We use the term a “leg up” when we are helping another person up into the saddle on a horse. This program is designed to give youth that “leg up” in life. The youth program attempts to provide young people with some of the resilience and protective factors necessary to avoid possible negative life outcomes. Our youth of today face many challenges that were not even considered 20 years ago. As a result, many youth need extra support in developing a set of skills or toolbox to face the challenges in their lives. Oftentimes youth are labeled “at risk” as a consequence of psychosocial disadvantages. In addition early exposure to traumatic events can lead youth to develop behaviors that will have negative life outcomes either now or later in life. We work with youth who are demonstrating many different types of behaviors: hypervigilance, hyperactivity, extreme sensitivity, abrupt/extreme mood changes, lack of self worth, depression, avoidance, addictive behaviors, self harming and many more. We also work with youth facing the challenges of Autism Spectrum Disorder, ADHD, attachment disorders, drug/alcohol misuse or recovery, eating disorders and self harming, like cutting. In some cases where we need more EAP directed sessions, we will need the youth’s mental health professional to partner with us as we deliver the program.
There are many challenges for our veterans as they transition from military life to civilian life. One such challenge is forming relationships. Veterans may feel as if they are being judged based on their military actions or suffer from PTSD due to event(s) they had to participate in. The military recognizes that EAL may be a good choice for our veterans. EAL is a popular choice as it addresses many psychosocial factors that office-based therapy cannot. Some of the key domain the military recognizes as benefiting from EAL are physical, emotional, family relationships, social, spiritual and career (U.S. Army 2014) EAL allows a safe place to feel and address emotions through the human-animal bond. The herd mentality, prey animal instincts and unconditional acceptance of horses is why they work so well with our veterans. We look forward to giving back to our service men and women as we start this program in June 2017. If we are too far away please visit Operation We Are Here to find assistance or a provider near you.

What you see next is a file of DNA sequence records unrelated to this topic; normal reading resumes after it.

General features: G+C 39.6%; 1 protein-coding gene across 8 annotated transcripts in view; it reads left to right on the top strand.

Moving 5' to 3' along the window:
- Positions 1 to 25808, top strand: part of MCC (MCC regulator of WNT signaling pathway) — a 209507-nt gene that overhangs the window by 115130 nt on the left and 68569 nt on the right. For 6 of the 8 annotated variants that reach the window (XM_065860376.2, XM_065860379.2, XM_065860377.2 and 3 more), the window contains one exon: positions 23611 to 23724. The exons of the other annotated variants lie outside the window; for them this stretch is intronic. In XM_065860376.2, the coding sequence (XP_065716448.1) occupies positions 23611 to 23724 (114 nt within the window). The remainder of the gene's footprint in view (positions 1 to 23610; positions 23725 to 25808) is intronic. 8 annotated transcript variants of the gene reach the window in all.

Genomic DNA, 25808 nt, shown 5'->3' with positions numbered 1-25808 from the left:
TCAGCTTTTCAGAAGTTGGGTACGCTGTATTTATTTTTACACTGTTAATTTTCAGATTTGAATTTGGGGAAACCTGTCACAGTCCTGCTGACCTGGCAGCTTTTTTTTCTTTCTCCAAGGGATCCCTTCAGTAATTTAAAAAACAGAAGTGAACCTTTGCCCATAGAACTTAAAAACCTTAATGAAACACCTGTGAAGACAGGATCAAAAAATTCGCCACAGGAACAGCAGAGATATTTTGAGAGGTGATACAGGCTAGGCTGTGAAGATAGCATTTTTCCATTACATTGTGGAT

What is EAL?
Equine Assisted Learning, or EAL is a means to which people of all walks of life can receive benefit from the interaction between the individual or group and the equine. EAL has proven to help people with psychological and physical disabilities worldwide. EAL can help give people problem solving tools and aid in developing coping mechanisms for dealing with life’s challenges.
Is EAL right for me or my loved one(s)?
EAL can help with a wide array of psychological and physical challenges which affect a multitude of people young and old. EAL can be beneficial in the treatment to those afflicted with anxiety, depression, ADHD, autism, dementia, a delay in mental development, down syndrome and other genetic disorders, trauma and brain injuries, behavior and abuse issues and other mental health issues.
How does EAL work?
EAL works experientially by helping others develop skills they might otherwise be lacking, for example, honesty, communication, trust and respect for others. Those being helped receive feedback, both positive and negative, instantaneously and are able to learn in ways which would be otherwise unattainable. There is a level of honesty received from a horse that human interaction could never replace and you will never be judged by a horse.